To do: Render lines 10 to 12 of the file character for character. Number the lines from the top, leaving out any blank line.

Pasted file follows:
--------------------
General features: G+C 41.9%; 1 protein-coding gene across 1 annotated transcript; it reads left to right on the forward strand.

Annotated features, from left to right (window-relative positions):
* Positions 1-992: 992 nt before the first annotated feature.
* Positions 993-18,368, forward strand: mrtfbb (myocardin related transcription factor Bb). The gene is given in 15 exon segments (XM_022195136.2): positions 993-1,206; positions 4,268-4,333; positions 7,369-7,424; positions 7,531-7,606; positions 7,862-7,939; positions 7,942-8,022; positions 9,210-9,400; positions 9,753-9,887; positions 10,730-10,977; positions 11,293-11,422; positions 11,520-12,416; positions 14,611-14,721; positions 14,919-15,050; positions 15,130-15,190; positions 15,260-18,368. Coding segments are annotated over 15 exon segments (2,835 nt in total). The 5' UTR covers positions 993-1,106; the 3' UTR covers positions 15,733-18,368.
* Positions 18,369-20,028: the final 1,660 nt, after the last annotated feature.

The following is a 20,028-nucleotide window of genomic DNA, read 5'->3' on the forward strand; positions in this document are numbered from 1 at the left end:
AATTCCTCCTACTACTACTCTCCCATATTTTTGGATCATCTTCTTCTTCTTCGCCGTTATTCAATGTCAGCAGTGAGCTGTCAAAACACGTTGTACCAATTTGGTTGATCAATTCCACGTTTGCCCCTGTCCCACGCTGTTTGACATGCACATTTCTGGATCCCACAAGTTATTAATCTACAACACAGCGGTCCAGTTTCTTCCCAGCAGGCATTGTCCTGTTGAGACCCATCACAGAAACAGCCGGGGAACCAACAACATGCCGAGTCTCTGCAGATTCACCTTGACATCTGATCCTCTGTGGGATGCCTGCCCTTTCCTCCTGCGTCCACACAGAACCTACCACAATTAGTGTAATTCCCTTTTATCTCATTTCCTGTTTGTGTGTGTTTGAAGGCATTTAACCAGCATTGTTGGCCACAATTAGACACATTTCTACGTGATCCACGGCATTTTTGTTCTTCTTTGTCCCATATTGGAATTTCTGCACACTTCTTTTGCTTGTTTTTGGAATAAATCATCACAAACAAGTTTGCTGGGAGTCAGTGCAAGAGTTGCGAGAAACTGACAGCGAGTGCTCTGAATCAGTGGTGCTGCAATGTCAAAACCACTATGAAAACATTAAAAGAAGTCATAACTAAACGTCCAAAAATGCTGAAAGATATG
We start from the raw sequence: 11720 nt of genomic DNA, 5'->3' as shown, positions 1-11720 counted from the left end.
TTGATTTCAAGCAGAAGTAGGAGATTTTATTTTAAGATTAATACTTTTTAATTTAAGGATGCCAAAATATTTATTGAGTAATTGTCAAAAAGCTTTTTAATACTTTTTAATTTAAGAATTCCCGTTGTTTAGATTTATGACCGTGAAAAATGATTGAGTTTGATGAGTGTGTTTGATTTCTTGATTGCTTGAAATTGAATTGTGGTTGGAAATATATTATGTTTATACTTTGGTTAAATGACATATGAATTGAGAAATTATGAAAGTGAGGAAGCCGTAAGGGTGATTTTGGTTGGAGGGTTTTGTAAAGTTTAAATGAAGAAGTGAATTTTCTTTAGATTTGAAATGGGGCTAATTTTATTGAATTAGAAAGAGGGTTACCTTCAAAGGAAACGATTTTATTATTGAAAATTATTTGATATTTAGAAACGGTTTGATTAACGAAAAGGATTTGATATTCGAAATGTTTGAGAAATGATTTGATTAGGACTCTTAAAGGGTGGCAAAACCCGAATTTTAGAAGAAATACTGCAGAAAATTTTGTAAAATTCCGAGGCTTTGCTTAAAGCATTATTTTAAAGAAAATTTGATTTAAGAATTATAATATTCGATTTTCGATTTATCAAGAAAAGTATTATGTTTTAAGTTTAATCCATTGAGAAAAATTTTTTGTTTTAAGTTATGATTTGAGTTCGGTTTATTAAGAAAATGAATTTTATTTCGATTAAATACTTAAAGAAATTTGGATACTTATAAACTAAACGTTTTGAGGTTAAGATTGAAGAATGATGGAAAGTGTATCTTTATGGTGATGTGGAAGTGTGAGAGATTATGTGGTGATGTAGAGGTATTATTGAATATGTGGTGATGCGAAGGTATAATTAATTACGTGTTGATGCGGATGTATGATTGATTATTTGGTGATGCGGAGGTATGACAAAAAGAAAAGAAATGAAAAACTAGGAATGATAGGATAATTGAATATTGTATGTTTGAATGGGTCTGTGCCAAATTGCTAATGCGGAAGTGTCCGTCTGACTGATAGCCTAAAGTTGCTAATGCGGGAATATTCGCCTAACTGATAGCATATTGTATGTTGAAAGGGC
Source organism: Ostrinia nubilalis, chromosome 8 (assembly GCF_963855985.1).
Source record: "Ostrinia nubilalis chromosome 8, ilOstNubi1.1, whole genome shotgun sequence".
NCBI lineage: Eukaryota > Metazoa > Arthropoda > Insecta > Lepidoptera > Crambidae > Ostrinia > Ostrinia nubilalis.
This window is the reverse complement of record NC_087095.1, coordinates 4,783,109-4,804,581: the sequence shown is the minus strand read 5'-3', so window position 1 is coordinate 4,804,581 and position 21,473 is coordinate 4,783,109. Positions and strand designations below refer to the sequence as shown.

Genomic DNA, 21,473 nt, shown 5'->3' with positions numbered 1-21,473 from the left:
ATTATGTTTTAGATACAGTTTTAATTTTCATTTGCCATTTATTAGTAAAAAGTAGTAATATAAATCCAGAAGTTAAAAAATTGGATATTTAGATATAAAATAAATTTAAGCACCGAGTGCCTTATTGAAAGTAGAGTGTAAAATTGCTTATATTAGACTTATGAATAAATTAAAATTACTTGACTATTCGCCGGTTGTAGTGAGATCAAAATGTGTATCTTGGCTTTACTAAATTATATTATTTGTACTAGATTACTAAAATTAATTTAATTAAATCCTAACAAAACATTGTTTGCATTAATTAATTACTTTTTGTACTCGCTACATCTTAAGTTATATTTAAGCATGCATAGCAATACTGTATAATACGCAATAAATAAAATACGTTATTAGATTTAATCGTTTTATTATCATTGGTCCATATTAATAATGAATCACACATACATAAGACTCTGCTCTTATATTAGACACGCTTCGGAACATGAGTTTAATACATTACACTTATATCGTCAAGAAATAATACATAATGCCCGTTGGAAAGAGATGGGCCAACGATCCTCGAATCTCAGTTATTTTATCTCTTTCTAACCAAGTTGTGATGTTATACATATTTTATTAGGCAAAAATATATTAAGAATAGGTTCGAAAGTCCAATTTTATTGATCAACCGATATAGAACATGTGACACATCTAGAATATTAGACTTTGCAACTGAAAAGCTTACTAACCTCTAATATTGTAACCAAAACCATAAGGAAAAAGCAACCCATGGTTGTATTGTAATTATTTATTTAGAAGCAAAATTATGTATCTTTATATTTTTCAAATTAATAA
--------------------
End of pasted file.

Source organism: Ostrinia nubilalis, chromosome 8 (assembly GCF_963855985.1).
Source record: "Ostrinia nubilalis chromosome 8, ilOstNubi1.1, whole genome shotgun sequence".
NCBI lineage: Eukaryota > Metazoa > Arthropoda > Insecta > Lepidoptera > Crambidae > Ostrinia > Ostrinia nubilalis.